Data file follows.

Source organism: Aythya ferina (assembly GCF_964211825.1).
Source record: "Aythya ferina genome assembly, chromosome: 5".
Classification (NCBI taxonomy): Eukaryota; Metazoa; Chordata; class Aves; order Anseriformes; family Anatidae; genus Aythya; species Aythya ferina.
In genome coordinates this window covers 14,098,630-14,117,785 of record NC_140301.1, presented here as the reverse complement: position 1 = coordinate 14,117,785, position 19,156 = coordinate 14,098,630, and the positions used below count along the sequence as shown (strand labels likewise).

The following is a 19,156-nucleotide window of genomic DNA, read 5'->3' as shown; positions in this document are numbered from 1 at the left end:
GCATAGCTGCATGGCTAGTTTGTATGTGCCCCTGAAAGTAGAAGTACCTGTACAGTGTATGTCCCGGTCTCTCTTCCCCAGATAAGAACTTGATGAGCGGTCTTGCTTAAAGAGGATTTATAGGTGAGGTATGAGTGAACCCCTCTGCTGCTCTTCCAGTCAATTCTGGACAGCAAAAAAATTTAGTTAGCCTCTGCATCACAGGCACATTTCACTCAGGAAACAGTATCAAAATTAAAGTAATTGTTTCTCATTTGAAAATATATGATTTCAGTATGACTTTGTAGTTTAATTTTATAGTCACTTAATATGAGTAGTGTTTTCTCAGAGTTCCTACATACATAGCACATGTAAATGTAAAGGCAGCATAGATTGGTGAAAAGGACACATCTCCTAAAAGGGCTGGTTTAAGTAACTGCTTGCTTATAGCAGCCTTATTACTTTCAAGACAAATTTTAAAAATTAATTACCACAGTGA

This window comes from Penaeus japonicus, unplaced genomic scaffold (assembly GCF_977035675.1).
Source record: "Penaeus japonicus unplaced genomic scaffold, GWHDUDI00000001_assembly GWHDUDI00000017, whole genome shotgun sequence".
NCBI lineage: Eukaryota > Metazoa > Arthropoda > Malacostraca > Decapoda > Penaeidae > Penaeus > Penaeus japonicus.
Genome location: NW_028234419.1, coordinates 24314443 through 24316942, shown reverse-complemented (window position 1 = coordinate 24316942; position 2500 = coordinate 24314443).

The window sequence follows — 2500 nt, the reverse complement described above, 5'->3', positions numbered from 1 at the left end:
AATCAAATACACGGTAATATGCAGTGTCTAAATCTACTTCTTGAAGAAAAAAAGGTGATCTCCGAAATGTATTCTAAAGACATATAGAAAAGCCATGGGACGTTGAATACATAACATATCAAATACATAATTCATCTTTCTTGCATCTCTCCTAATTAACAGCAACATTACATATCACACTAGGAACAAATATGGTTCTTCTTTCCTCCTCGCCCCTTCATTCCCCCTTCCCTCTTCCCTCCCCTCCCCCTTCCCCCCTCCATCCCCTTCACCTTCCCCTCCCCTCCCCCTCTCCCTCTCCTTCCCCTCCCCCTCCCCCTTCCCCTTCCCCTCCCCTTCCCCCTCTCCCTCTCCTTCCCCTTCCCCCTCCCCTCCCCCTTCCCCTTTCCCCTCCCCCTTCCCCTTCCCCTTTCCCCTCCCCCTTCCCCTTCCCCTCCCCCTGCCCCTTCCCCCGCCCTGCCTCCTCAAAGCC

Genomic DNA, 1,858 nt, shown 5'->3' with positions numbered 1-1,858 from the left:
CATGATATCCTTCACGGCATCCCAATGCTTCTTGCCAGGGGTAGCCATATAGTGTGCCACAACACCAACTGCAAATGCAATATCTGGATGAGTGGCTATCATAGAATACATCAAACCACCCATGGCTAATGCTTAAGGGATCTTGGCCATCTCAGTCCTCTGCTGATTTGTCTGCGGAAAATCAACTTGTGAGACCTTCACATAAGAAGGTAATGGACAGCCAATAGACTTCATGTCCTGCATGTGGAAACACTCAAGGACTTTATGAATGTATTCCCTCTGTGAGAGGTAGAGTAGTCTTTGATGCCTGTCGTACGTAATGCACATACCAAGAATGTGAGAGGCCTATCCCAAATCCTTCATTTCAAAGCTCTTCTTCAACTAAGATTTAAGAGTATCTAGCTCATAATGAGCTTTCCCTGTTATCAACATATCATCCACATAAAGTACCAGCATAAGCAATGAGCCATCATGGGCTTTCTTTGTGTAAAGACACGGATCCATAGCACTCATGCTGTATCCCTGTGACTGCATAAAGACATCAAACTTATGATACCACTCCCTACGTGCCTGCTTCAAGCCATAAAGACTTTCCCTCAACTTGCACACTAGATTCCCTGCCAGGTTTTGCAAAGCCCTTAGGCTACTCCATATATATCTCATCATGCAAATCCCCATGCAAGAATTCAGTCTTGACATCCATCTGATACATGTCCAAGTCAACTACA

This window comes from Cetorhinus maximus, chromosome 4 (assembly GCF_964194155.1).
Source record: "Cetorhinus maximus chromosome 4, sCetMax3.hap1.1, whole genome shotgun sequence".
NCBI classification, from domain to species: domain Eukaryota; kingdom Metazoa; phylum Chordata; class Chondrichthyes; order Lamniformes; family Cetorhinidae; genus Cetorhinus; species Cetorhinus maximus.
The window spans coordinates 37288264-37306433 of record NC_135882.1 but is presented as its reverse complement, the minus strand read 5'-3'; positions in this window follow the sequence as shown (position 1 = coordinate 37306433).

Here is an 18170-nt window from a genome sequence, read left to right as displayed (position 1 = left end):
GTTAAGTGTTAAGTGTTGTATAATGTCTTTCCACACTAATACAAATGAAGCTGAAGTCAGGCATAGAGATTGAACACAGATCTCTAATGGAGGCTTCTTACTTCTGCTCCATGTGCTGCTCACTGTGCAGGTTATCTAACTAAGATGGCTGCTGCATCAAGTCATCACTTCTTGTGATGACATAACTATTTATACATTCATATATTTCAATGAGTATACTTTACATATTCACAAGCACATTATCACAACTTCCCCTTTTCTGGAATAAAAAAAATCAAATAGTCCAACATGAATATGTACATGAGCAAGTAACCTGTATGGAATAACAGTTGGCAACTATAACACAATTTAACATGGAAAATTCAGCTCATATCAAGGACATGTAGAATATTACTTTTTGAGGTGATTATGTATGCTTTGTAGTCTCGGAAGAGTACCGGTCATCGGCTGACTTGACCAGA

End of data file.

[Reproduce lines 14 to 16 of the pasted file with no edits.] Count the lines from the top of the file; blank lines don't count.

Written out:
CATGATATCCTTCACGGCATCCCAATGCTTCTTGCCAGGGGTAGCCATATAGTGTGCCACAACACCAACTGCAAATGCAATATCTGGATGAGTGGCTATCATAGAATACATCAAACCACCCATGGCTAATGCTTAAGGGATCTTGGCCATCTCAGTCCTCTGCTGATTTGTCTGCGGAAAATCAACTTGTGAGACCTTCACATAAGAAGGTAATGGACAGCCAATAGACTTCATGTCCTGCATGTGGAAACACTCAAGGACTTTATGAATGTATTCCCTCTGTGAGAGGTAGAGTAGTCTTTGATGCCTGTCGTACGTAATGCACATACCAAGAATGTGAGAGGCCTATCCCAAATCCTTCATTTCAAAGCTCTTCTTCAACTAAGATTTAAGAGTATCTAGCTCATAATGAGCTTTCCCTGTTATCAACATATCATCCACATAAAGTACCAGCATAAGCAATGAGCCATCATGGGCTTTCTTTGTGTAAAGACACGGATCCATAGCACTCATGCTGTATCCCTGTGACTGCATAAAGACATCAAACTTATGATACCACTCCCTACGTGCCTGCTTCAAGCCATAAAGACTTTCCCTCAACTTGCACACTAGATTCCCTGCCAGGTTTTGCAAAGCCCTTAGGCTACTCCATATATATCTCATCATGCAAATCCCCATGCAAGAATTCAGTCTTGACATCCATCTGATACATGTCCAAGTCAACTACA

This window comes from Cetorhinus maximus, chromosome 4 (assembly GCF_964194155.1).
Source record: "Cetorhinus maximus chromosome 4, sCetMax3.hap1.1, whole genome shotgun sequence".